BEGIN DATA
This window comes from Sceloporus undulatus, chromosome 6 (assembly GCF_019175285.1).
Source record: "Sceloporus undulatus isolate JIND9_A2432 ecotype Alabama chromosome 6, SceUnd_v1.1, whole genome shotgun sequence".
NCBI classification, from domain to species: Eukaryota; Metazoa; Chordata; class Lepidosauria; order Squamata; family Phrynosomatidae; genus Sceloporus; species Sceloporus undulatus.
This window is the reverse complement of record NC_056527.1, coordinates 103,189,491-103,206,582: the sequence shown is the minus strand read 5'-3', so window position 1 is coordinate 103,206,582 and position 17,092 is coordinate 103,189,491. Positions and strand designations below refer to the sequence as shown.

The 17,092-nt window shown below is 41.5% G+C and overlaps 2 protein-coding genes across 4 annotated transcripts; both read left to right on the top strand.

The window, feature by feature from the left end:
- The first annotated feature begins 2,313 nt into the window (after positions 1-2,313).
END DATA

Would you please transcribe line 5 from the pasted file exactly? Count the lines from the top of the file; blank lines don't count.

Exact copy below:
The 17,092-nt window shown below is 41.5% G+C and overlaps 2 protein-coding genes across 4 annotated transcripts; both read left to right on the top strand.